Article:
How to clean your iPhone to kill the new coronavirus and other germs
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the new coronavirus, including increased hand washing, wearing masks (even if they’re not advised if you’re not already sick), and avoiding large crowds, there’s one item that nearly everyone uses, but many forget to clean: smartphones." data-reactid="23" type="text">With people around the globe taking extra precautions to prevent infection from the new coronavirus, including increased hand washing, wearing masks (even if they’re not advised if you’re not already sick), and avoiding large crowds, there’s one item that nearly everyone uses, but many forget to clean: smartphones.
While doorknobs, light switches, and the like all get wiped down, you may not think to give your smartphone a thorough cleaning. But you should, as it’s a device that you hold in your hand all day and put up to your face.
Prior to the coronavirus outbreak, smartphone makers told consumers to avoid using disinfecting wipes or sprays on their devices to keep from damaging the coating on their touchscreen displays. Apple, specifically, told iPhone owners to simply use a cloth dampened with water to clean their phones.
The iPhone 11, 11 Pro, and 11 Pro Max, meanwhile, could be cleaned using a cloth and warm, soapy water, according to Apple.
Apple has changed its guidelines. The company now says you can use a wipe with 70% isopropyl alcohol or a Clorox wipe to clean your iPhones." data-reactid="27" type="text">But with the coronavirus marching across the globe, Apple has changed its guidelines. The company now says you can use a wipe with 70% isopropyl alcohol or a Clorox wipe to clean your iPhones.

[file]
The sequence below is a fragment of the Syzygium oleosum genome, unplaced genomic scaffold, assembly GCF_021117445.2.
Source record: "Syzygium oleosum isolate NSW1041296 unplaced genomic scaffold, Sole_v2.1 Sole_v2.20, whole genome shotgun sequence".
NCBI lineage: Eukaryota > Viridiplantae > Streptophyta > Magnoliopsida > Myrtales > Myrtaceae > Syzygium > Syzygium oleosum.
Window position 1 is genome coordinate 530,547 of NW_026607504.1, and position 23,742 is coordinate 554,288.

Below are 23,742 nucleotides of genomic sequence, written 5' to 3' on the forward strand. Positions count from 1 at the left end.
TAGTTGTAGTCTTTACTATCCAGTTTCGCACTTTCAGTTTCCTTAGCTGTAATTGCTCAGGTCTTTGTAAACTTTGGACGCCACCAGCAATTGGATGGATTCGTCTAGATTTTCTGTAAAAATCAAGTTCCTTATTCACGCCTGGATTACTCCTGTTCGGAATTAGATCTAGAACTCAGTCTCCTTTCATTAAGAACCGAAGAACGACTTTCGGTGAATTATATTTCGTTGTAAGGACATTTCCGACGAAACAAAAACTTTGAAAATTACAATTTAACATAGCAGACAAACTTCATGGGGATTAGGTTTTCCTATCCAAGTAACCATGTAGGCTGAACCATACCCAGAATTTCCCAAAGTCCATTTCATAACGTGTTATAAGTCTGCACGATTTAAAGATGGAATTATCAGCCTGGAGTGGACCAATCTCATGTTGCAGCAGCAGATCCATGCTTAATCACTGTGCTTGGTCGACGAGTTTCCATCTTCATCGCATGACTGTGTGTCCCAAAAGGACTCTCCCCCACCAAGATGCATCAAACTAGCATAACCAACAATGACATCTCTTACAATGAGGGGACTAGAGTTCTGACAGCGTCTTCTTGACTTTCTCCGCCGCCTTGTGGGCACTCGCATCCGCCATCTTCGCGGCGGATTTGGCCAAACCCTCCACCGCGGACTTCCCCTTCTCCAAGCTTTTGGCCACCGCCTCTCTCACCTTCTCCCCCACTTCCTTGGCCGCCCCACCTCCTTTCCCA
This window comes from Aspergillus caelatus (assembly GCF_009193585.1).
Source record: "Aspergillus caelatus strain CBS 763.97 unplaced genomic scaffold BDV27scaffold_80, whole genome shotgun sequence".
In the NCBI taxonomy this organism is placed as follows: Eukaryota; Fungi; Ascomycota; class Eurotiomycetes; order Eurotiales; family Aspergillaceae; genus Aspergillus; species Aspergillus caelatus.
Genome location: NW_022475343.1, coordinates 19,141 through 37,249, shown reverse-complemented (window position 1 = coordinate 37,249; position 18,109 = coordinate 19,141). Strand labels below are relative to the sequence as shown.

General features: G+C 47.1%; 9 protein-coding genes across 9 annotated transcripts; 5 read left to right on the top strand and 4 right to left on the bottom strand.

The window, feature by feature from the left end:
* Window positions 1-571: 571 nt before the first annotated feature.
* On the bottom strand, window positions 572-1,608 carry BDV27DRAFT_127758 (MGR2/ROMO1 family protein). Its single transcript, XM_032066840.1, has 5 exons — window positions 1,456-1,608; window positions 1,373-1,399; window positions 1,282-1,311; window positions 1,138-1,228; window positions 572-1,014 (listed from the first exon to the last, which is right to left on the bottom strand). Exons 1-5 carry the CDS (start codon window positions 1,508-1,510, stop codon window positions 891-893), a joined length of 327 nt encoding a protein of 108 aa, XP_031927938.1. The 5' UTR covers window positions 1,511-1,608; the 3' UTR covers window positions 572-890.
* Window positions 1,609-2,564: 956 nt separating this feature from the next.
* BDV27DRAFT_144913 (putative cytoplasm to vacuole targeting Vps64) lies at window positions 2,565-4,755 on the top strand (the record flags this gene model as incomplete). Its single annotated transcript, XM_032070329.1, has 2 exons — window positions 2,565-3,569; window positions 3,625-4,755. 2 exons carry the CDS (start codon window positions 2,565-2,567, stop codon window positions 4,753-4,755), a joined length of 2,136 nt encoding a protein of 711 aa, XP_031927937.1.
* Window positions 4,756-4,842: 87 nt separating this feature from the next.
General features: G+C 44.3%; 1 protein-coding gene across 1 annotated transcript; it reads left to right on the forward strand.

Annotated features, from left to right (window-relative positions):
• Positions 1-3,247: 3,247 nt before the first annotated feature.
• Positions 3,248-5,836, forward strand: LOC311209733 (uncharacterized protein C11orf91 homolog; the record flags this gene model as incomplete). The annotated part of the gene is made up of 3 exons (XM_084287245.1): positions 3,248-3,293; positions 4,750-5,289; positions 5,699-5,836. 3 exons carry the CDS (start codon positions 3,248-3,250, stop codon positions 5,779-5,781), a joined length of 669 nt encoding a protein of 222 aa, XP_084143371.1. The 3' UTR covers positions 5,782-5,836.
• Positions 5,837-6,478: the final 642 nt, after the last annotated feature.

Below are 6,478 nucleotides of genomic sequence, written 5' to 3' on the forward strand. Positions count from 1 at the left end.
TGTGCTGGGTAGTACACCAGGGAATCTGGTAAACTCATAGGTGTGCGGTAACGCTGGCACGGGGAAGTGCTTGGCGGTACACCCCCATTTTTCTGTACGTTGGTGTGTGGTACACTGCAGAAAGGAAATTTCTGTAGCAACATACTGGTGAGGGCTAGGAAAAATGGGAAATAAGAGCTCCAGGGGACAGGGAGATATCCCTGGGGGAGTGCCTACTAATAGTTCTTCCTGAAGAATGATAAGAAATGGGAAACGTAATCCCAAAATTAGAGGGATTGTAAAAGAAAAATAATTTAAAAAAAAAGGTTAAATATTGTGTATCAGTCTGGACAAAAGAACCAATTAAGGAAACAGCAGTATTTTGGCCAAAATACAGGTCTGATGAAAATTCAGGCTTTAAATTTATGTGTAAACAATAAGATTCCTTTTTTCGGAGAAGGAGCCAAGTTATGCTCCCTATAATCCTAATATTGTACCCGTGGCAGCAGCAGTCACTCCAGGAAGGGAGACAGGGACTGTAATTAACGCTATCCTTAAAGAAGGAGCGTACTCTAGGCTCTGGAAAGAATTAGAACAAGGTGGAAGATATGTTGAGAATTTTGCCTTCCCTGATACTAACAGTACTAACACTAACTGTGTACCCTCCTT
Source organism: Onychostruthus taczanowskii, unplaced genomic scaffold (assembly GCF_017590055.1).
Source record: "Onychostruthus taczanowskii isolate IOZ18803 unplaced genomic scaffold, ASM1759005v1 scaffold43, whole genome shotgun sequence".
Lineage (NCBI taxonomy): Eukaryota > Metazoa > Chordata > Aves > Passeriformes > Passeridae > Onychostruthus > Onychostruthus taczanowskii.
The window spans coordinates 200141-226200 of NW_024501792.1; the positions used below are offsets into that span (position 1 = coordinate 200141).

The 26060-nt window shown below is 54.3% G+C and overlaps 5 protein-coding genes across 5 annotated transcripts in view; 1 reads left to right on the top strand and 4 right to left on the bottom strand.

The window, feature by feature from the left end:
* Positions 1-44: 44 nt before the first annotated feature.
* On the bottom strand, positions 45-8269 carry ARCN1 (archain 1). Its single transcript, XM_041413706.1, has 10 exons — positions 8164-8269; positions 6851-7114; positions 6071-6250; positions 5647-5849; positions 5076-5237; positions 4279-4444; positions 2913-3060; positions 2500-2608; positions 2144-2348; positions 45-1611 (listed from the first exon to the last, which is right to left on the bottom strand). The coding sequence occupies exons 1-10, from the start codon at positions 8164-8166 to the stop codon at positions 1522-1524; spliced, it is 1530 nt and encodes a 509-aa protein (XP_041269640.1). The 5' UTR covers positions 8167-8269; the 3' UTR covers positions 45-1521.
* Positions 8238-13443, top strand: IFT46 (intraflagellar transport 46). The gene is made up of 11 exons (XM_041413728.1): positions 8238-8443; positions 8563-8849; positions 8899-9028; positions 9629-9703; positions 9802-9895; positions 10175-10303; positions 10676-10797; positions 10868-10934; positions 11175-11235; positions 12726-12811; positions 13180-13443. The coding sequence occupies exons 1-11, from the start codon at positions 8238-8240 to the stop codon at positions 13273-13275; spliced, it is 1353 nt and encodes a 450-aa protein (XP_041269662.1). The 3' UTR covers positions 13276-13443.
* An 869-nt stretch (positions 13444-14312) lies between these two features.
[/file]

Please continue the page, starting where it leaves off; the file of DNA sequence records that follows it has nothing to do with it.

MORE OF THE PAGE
Apple says to gently wipe your device, so don’t scrub at it like you’re trying to get baked on lasagna off of a casserole dish, and don’t submerge your device in any disinfecting cleaner. The company also says you shouldn’t use bleach, which could seriously damage your phone. You should also avoid getting disinfecting cleaners in your phone’s ports, which could cause additional damage.
also have fecal matter on them." data-reactid="29" type="text">Your smartphone is, more or less, a rectangular petri dish. Various studies have found that the phones carry bacteria from virtually everything you touch. And, considering people use their phones in the bathroom, some phones also have fecal matter on them.
The World Health Organization says the virus may last hours or even days outside of the body, so cleaning your phone is absolutely worthwhile." data-reactid="30" type="text">There’s still no complete understanding of how long the coronavirus can survive on surfaces. The World Health Organization says the virus may last hours or even days outside of the body, so cleaning your phone is absolutely worthwhile.
Companies like PhoneSoap produce UV cases that bathe your smartphone in ultraviolet light to kill bacteria. Those do work for certain germs, but it’s not yet clear if it will kill the coronavirus, so use those as you see fit.
But if you aren’t already cleaning your phone with at least a disinfecting wipe, you should start now, and continue to do so long after the coronavirus is in our rearview mirror. After all, do you really want to put a germ-covered rectangle up to your face every day?
Learn more about Verizon's response to COVID-19.